As shown in FIG. 6, the third hierarchical data generation process is carried out in the same manner as the generation process of the second hierarchy data. That is, whether or not the absolute values of the maximum deviations relative to their reference vectors are 4 or less is determined with respect to the points where the maximum deviations have been determined to be less than 16 in step S51 of the second hierarchy data generation process (step S61). If they are not 4 or less, that is, they are greater than said value, the determination is made that they contain information regarding the change in luminance relative to the reference subvectors that should be expressed in 4 bits. On the other hand, if they are 4 or less, because the determination is made that they contain information regarding the change in luminance relative to the reference subvectors that should be expressed in 2 bits or less, the third hierarchy data generation process is ended, and advancement is then made to the fourth hierarchy data generation process.

If the absolute values of the maximum deviations are greater than 4, the subvectors generated between each two neighboring points containing their maximum deviation points in step S53 of the second hierarchy data generation process are stored in memory as third hierarchy data (step S62). These subvectors are arranged successively using 2 values (x and y) each containing 4 bits of information as 1 data, as shown in FIG. 14A. Furthermore, luminance deviations are calculated with reference to respective subvectors at respective sections connecting each two neighboring points in order to determine positive and negative maximum deviation points.

Next, at all of the newly determined maximum deviation points and the respective 2 points constituting their reference subvectors, xy 2D subvectors are generated in the same manner between each two neighboring points (step S63). Then, whether or not the absolute values of the maximum deviations at the new deviation points are 4 or less is determined (step S61), wherein, if they are 4 or more, the newly generated subvectors are added to the third hierarchy data using 2 values (x and y).

Similarly, steps S61 through S63 are repeated until the absolute values of the maximum deviations of all the newly determined deviation points are less than 4. Subvectors which are determined to be greater than 4 are added sequentially as third hierarchy data, and the third hierarchy data shown in FIG. 14A is stored in memory.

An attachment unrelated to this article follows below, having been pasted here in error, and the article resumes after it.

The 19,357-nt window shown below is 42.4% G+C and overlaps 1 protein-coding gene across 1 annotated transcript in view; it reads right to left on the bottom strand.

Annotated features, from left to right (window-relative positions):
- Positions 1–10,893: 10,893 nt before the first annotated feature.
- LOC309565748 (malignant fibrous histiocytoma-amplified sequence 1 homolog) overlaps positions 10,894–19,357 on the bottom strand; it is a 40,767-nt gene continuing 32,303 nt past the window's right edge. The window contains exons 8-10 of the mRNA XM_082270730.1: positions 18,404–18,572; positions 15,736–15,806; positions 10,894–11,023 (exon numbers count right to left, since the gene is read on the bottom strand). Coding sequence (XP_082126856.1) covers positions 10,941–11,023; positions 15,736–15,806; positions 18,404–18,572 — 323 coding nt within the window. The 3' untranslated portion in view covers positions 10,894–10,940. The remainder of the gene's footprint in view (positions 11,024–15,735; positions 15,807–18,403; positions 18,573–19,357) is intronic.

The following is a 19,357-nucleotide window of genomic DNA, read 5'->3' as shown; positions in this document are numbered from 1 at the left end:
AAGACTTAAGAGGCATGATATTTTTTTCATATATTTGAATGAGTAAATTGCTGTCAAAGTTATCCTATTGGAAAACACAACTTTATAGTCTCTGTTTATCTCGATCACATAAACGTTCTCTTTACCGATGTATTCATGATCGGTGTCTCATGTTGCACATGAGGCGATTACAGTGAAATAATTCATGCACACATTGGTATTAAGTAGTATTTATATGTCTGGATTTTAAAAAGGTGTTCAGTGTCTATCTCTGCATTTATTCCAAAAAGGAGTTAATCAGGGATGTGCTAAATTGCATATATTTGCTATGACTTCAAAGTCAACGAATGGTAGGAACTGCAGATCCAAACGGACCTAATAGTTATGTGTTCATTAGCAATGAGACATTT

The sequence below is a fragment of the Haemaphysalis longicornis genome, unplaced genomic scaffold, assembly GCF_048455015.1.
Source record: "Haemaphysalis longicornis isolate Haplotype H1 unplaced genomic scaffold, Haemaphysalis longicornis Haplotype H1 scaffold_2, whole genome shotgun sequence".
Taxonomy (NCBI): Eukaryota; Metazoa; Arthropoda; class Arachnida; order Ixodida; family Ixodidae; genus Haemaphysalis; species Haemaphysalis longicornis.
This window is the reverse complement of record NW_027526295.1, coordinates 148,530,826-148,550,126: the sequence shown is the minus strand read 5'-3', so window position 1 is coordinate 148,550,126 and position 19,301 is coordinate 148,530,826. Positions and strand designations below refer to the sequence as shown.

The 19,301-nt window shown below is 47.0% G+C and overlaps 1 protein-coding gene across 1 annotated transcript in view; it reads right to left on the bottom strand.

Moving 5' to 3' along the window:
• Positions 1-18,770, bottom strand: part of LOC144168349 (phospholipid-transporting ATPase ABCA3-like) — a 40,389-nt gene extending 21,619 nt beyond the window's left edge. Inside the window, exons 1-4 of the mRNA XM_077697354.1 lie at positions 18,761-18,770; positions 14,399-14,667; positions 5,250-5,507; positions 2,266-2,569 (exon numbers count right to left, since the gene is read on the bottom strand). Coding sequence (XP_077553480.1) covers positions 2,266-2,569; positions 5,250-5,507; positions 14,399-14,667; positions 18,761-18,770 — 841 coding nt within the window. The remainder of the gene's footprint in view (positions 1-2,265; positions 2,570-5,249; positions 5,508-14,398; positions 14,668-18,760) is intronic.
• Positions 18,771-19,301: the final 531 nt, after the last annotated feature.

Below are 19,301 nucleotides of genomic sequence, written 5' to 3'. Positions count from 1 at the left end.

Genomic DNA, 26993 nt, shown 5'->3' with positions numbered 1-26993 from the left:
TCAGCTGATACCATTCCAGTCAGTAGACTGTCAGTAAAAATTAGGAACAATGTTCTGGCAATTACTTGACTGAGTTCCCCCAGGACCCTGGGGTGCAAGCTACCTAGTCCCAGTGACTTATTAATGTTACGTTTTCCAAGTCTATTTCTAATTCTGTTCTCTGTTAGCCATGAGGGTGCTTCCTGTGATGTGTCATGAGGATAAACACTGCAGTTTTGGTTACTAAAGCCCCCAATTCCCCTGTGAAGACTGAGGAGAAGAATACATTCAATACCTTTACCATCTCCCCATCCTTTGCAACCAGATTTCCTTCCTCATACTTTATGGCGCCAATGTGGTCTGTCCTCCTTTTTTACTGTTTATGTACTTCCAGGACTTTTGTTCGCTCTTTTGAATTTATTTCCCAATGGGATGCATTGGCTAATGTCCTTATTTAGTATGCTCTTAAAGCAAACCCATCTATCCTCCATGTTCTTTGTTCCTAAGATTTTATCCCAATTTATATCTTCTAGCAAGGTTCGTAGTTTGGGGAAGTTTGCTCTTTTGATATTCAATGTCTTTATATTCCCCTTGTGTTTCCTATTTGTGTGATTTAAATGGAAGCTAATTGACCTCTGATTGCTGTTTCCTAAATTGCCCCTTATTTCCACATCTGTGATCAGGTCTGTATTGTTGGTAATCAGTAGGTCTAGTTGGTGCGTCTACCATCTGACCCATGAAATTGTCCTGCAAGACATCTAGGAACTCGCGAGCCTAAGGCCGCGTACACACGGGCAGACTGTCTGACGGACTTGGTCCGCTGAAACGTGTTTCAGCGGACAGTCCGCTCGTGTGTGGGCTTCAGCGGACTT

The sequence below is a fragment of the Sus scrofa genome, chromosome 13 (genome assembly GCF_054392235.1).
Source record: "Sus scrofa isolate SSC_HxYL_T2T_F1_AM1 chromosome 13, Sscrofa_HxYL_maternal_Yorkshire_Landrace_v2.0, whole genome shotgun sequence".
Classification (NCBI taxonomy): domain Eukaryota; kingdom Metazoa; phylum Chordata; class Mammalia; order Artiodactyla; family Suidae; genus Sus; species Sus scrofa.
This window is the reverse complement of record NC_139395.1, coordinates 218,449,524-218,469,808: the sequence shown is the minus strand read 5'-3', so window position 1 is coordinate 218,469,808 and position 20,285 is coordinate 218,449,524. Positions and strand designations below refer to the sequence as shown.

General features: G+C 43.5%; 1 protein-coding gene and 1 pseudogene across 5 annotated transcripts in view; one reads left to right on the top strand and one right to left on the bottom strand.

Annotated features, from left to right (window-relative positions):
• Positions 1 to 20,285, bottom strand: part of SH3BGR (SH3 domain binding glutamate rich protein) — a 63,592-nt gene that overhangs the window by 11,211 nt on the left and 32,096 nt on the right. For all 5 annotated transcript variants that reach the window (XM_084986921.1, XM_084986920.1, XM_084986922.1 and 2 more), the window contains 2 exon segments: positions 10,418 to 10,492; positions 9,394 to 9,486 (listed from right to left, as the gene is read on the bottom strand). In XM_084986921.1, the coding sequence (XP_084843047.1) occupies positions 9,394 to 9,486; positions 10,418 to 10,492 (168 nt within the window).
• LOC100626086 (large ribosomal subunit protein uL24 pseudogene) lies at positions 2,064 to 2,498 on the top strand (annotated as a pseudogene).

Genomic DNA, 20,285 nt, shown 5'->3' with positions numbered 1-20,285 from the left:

During the fourth hierarchy data generation process, as shown in FIG. 7, whether the absolute values of the maximum deviations relative to their reference vectors are 1 or 0 is determined with respect to the points where the maximum deviations have been determined to be less than 4 in step S61 of the third hierarchy data generation process (step S71). If they are 1 or 0, because the determination is made that said points contain information regarding the change in luminance relative to the reference subvectors that should be expressed with 1 bit, subvectors generated between each two neighboring points containing said points are also stored as fourth hierarchy data using 2 values (x and y) as shown in FIG. 14A (step S72).

If the absolute values of the maximum deviations are not 1 or 0, the determination is made that said points contain information greater than 1 bit regarding the change in luminance relative to the reference subvectors. In this case, luminance deviations are further calculated with reference to the subvectors generated between each two neighboring points containing the maximum deviation points in step S63 of the third hierarchy data generation process in order to determine points of positive and negative maximum deviation (step S73). Then, xy 2D subvectors are generated between each two neighboring points at the respective points constituting the newly determined maximum deviation points and their reference subvectors (step S74), and whether or not the absolute values of said maximum deviations are 1 or 0 is determined (step S71).

The determination is made that all of the maximum deviation points generated in said manner contain information regarding the change in luminance relative to their subvectors that should be expressed with 1 bit, and the steps S71, 73, and 74 are repeated until fourth hierarchy data is stored in memory. Accordingly, the data at the remaining points after the generation of the third hierarchy data are all converted into vectors each having 2 values (x and y) and generated into fourth hierarchy data.

In this manner, vector-resolution processing is applied to changes in luminance of the respective pixels in the respective rows of the minimum processing unit image data in order to generate the first through fourth hierarchy data with different numbers of bits according to size and to arrange them in memory in the order of first to 256th row. At this time, information on the starting points (P1) and the end points (P2) in the original image data, that is, length in the horizontal direction and luminance values, is placed in the leading parts of the respective rows. In addition, data indicating the boundaries between the respective hierarchy data are inserted between them.